Protecting the Vulnerable: the Tradeoff between Risk Reduction and Public Insurance
In a risky world should governments provide public goods that reduce risk or compensate the victims of bad outcomes through social insurance? This article examines a basic question in designing social protection policies: how should a government allocate a fixed budget between these two activities? In the presence of income and risk heterogeneities a simple public insurance scheme that pays a fixed benefit to all households that suffer a negative shock is an effective redistributional instrument of public policy. This is true even when a well functioning private insurance market exists, and so the role of public insurance is not to correct a market failure. In fact, the existence of a private insurance market means that the public system has desirable targeting properties--all but the poor and high-risk take up private insurance. The provision of public goods that reduce risk for all should therefore be complemented with public insurance that (automatically) benefits those who are especially vulnerable. Copyright 2007, Oxford University Press.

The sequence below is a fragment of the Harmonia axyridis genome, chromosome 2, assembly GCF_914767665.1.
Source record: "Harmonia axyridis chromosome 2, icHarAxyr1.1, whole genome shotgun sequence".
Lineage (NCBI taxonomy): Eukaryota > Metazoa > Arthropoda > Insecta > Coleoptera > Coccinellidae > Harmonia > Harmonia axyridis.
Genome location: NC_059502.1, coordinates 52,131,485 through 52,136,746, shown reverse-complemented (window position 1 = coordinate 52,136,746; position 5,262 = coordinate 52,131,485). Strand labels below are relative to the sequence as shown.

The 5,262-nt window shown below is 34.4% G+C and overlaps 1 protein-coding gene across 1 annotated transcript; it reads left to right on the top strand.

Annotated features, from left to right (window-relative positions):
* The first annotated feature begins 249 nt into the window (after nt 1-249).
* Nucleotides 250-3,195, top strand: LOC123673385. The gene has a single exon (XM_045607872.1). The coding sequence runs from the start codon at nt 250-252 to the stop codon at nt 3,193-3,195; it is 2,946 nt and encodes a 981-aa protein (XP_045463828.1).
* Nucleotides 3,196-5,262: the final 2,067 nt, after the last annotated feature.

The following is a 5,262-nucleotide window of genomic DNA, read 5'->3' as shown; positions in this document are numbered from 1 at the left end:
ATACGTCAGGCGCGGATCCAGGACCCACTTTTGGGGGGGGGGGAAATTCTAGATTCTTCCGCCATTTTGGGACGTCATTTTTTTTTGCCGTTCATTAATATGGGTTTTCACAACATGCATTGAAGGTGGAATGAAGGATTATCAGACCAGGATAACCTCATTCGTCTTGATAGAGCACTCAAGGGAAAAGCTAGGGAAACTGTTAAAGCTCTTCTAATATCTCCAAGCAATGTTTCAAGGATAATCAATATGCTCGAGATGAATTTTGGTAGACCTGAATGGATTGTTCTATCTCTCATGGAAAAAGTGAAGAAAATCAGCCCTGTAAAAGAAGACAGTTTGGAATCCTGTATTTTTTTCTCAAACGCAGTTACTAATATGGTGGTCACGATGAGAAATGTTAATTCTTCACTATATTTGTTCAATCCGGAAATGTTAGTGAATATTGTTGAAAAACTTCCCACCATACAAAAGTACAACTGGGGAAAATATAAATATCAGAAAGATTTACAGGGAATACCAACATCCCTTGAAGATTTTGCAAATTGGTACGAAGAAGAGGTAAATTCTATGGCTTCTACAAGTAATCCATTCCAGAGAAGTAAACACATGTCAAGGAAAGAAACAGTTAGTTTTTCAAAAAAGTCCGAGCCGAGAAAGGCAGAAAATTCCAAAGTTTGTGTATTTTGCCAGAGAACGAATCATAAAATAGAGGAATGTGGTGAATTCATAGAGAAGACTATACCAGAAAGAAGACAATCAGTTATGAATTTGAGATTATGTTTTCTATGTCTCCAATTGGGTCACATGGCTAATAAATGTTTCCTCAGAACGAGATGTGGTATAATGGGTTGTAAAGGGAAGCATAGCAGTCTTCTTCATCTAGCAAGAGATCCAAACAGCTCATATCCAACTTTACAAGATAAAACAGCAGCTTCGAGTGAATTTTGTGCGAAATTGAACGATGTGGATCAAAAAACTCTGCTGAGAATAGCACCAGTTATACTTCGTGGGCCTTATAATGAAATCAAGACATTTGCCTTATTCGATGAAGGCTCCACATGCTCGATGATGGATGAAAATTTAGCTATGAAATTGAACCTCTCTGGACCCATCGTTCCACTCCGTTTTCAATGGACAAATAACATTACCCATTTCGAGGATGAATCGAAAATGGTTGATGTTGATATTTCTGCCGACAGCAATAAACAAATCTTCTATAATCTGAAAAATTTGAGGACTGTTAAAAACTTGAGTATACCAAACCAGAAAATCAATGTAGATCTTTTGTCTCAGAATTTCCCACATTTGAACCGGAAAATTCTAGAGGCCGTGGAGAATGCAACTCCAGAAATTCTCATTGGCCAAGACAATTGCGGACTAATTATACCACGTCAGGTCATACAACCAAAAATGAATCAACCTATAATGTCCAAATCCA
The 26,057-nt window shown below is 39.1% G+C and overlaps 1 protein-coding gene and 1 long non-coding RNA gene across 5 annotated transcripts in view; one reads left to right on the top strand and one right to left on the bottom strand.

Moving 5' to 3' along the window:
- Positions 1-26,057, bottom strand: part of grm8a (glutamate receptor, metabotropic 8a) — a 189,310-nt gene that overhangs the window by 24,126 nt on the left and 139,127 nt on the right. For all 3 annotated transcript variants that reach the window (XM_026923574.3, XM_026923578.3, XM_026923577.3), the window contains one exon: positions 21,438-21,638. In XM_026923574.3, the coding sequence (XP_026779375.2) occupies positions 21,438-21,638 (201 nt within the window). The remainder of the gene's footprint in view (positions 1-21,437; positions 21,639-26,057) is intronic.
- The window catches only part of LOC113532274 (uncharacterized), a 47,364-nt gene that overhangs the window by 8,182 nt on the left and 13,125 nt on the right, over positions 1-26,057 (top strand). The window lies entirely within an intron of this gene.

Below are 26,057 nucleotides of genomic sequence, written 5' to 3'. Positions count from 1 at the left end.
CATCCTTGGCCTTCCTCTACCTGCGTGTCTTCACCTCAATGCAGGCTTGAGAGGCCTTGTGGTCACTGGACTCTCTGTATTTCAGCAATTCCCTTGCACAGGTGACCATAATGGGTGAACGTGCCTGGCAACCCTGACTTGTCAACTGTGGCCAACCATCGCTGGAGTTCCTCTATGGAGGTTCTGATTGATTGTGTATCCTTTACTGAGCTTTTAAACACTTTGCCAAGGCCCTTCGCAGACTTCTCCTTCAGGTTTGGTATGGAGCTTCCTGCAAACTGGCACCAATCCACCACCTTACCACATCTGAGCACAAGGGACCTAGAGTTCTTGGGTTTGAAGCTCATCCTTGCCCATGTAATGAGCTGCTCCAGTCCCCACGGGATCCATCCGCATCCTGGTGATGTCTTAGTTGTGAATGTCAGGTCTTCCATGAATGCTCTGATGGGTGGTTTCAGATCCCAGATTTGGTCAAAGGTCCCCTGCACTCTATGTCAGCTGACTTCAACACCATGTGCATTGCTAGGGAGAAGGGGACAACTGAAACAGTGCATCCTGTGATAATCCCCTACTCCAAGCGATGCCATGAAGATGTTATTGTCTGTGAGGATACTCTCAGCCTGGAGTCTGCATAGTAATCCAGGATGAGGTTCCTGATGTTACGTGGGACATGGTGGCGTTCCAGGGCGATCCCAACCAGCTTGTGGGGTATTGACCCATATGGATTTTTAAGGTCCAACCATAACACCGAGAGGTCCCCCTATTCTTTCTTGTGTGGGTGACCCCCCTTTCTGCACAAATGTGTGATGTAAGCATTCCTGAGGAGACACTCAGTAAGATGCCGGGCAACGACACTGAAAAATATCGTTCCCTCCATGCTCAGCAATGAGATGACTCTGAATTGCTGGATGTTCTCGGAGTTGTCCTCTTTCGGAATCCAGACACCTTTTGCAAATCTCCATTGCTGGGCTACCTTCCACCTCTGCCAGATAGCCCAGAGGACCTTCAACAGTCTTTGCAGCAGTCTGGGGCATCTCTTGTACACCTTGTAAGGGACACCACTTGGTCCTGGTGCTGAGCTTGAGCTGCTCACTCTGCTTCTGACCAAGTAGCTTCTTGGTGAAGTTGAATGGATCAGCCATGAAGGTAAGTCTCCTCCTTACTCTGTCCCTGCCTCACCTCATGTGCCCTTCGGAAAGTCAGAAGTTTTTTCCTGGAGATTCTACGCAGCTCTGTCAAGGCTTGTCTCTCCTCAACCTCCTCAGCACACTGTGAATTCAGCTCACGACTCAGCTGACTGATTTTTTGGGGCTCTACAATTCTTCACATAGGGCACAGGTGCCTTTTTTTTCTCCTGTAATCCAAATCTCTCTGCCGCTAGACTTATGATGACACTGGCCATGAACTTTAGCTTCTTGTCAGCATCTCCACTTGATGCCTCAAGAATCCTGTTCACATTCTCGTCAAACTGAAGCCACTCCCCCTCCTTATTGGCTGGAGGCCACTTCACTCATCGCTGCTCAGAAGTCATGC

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Volume (Year): 21 (2007)
Issue (Month): 1 ()
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